On July 18, we remember and celebrate the life and achievements of a great leader Nelson Mandela.
But rituals of memorialising are hollow unless we ask ourselves the question, why do we recollect ‘this’ and not ‘that’ leader?
Nelson Mandela led the struggle against an inhuman political system in South Africa, and he skilfully piloted the transition from apartheid to democracy despite dire predictions that the country would descend into civil war. There is however much more to Mandela; a man of extraordinary courage, tremendous generosity, and remarkable vision.
Mahatma Gandhi’s doctrine of non-violence influenced Mandela’s political strategy to some extent. In an essay on his political guru in The Time magazine of December 31, 1999, Mandela wrote of Gandhi who advocated non-violence when the violence of Nagasaki and Hiroshima had exploded upon us.
Both Gandhi and I, wrote Mandela, suffered colonial oppression, and both of us mobilised our respective people against governments that violated our freedom. I followed, accepted Mandela, Gandhian strategy as long as I could, “but then there came a point in our struggle when the brute force of the oppressor could no longer be countered through passive resistance alone. We founded Umkhonto we Sizwe and added a military dimension to our struggle.”
On December 16, 1961 Umkhonto cadres launched five bomb attacks on power stations, and government buildings in Port Elizabeth, Durban and Johannesburg. Mandela and other leaders were tried and sentenced to life imprisonment in 1964, in what came to be known as the Rivonia Trials.
In the 1980s the apartheid regime had begun to negotiate with the African National Congress. In South Africa’s dreaded prisons Mandela began to conceptualise peace for his tortured land. The question that now confronted him was: how do social groups that a perverse history has locked into roles of the oppressor and oppressed learn to live together as fellow citizens?
A political community cannot be founded on the empty language of legal entitlements; it has to be based on reciprocal obligations.
Mandela had entered prison as a rebellious young man. By the 1980s reflection transformed him into a wise leader who was to steer his people through the ‘’valley of shadow’ into the sunlight of freedom.
As his release date drew nearer, he recognised that after the 1960 Sharpeville massacre his country had changed. Violence had been unleashed by some groups. Settlers began to demand an assured place at the high table of power. International commentators prophesied civil war. Given the context, Mandela’s speech on his release in 1990 is incredible.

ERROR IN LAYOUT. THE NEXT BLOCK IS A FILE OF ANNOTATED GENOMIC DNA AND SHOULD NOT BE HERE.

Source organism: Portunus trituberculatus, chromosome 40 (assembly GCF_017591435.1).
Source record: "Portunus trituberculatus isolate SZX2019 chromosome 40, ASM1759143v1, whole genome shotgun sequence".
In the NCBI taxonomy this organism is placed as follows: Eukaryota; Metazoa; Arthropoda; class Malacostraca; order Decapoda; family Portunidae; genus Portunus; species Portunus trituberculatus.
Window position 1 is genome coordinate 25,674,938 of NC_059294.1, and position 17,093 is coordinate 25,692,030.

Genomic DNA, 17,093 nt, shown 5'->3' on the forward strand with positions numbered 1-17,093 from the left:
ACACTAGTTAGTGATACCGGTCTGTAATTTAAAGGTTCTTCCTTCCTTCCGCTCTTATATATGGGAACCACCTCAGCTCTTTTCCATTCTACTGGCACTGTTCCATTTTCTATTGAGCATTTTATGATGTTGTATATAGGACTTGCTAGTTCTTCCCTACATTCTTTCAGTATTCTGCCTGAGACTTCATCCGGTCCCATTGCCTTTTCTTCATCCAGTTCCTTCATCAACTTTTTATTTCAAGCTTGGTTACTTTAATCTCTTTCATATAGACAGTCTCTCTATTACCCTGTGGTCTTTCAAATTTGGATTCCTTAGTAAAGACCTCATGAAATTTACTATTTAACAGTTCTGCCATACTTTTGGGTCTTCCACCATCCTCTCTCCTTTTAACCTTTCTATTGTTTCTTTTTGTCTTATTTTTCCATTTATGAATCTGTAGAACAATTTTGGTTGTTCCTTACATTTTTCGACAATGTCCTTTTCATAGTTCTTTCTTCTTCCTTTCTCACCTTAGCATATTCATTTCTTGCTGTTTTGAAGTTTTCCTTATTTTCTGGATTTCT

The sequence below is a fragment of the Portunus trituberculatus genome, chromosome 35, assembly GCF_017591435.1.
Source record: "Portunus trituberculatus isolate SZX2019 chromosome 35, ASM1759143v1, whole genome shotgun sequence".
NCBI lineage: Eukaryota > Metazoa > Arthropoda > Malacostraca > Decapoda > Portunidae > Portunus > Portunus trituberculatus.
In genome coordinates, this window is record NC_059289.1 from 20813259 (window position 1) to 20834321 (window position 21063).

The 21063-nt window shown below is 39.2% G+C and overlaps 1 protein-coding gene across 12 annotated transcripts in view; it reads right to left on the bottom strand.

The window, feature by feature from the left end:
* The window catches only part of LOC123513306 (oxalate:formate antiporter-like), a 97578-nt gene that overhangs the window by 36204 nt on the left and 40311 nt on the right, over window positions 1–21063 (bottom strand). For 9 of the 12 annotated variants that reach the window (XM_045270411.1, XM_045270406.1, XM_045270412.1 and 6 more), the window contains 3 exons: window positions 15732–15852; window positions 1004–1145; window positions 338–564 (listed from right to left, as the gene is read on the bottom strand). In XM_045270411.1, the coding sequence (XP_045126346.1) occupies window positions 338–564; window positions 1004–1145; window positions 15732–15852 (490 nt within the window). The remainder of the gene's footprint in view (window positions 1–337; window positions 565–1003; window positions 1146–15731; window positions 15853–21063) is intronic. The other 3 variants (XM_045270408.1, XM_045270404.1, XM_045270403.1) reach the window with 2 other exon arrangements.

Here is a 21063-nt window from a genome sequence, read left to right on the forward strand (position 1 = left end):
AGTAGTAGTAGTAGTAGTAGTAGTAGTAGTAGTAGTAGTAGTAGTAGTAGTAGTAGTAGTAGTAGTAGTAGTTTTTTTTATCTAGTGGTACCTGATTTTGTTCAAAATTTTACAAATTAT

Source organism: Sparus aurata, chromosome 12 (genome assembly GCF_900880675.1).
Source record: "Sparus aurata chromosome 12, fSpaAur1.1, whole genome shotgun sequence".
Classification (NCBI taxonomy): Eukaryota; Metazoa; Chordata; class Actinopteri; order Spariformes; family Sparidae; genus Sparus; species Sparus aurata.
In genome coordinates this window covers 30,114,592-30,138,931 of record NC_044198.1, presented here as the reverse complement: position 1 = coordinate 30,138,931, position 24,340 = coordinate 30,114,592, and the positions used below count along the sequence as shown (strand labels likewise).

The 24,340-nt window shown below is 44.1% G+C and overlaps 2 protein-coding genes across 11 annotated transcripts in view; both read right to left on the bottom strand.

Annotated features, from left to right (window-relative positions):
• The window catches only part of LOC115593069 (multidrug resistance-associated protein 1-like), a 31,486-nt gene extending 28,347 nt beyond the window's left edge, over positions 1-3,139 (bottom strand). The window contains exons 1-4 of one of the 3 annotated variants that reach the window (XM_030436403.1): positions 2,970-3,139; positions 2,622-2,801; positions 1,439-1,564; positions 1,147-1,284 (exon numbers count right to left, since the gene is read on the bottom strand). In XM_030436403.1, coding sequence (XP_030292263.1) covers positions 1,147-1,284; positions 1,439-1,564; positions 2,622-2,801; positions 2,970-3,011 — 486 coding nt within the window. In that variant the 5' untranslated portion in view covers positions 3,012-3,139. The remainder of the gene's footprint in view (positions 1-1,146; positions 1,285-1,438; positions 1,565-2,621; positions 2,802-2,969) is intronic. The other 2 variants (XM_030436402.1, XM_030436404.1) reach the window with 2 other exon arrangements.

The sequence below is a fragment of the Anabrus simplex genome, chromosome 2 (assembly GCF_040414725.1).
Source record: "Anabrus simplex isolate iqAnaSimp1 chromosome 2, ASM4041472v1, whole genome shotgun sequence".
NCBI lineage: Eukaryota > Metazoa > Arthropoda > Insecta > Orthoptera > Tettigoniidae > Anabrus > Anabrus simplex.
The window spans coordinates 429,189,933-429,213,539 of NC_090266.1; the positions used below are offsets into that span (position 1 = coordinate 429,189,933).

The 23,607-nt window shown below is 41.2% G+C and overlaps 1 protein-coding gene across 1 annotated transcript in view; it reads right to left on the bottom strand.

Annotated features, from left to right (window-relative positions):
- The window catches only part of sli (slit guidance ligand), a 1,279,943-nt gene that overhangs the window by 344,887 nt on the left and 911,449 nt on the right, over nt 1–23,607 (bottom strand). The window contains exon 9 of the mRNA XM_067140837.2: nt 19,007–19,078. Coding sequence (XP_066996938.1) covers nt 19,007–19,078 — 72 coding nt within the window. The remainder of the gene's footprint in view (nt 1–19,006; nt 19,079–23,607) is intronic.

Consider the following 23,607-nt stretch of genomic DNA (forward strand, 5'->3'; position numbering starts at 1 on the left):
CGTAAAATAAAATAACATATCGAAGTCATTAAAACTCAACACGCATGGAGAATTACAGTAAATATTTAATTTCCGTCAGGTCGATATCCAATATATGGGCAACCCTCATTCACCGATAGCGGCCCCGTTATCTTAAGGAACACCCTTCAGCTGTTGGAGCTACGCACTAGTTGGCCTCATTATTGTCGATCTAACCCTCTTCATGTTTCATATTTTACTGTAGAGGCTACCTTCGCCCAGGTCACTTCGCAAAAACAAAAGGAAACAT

“During my life time,” he said, “I have dedicated myself to the struggle of the African people. I have fought against white domination, and I have fought against black domination. My ideal is a democratic and free society in which persons live together in harmony and with equal opportunity. It is an ideal which I hope to live for and achieve, but, if need be, an ideal for which I am prepared to die.”
This was an amazing statement from a man who had suffered imprisonment for 27 years.
A free South Africa for Mandela had to be a compassionate country. People had to understand the frailties and the ambiguities of the human condition. Though his jailers in the three prisons were Afrikaners, he realised that their ideologies were not freely chosen. The sensibilities of human beings are shaped by the society they live in. That society is fashioned by state power. South Africa would see no peace until the whites realised they had to forsake their ambitions of domination, and unless the blacks recognised that Afrikaners could not be banished; they had nowhere to go.
In a second significant speech, Mandela established the foundations of a democratic political community. On April 10, 1993, one of South Africa’s most beloved leaders Chris Hani, was murdered by a Polish immigrant Janus Walus. Walus was connected with a white right-wing group opposed to majority rule. Hani’s assassination sparked off major protests, arson and violence across the country. He had been a popular leader of the South African Communist Party, and the Chief of Staff of Umkhonto we Sizwe.
Hani possessed great moral authority and played a crucial role in the multi-party negotiations that cleared the way to democracy. It was generally accepted that Hani would succeed Mandela as President in 1999. Anthony Sampson in his Mandela, The Authorised Biography observed that the assassination deepened perception among whites, and some blacks, that Mandela would not be able to control the tide of violence that threatened to swamp South Africa, let alone establish and head a stable government.
In the days following the assassination, cadres of the African National Congress tried to restore peace and calm passions by holding rallies and demonstrations. Mandela, determined to end the spiral of violence that could dislodge negotiations and the enactment of a Constitution, stepped into the charged atmosphere.
“Today,” he said in a speech broadcasted by the South African Broadcasting Corporation on April 13, 1993, “an unforgivable crime has been committed…The calculated cold-blooded murder of Chris Hani is not just a crime committed against a dearly beloved son of our soil. It is a crime against all the people of our country.”
Mandela took care to register that grief affected each inhabitant of the country white, black and coloured. “What has happened is a national tragedy that has touched millions of people across the political and the colour divide. Now is the time for all South Africans to stand together against those who from any quarter wish to destroy what Chris Hann gave his life for, freedom of all of us”.
Mandela adeptly turned the raging debate between white and black into one that pitched peace against violence. “This is a watershed moment for all of us. Our decision and actions will determine whether we use our pain, our grief and our outrage to move forward to what is the only lasting solution for our country-an elected government of the people, by the people, for the people…We, must not let the men who worship war, and who lust after blood…when we, as one people, act together decisively, with discipline and determination, nothing can stop us”.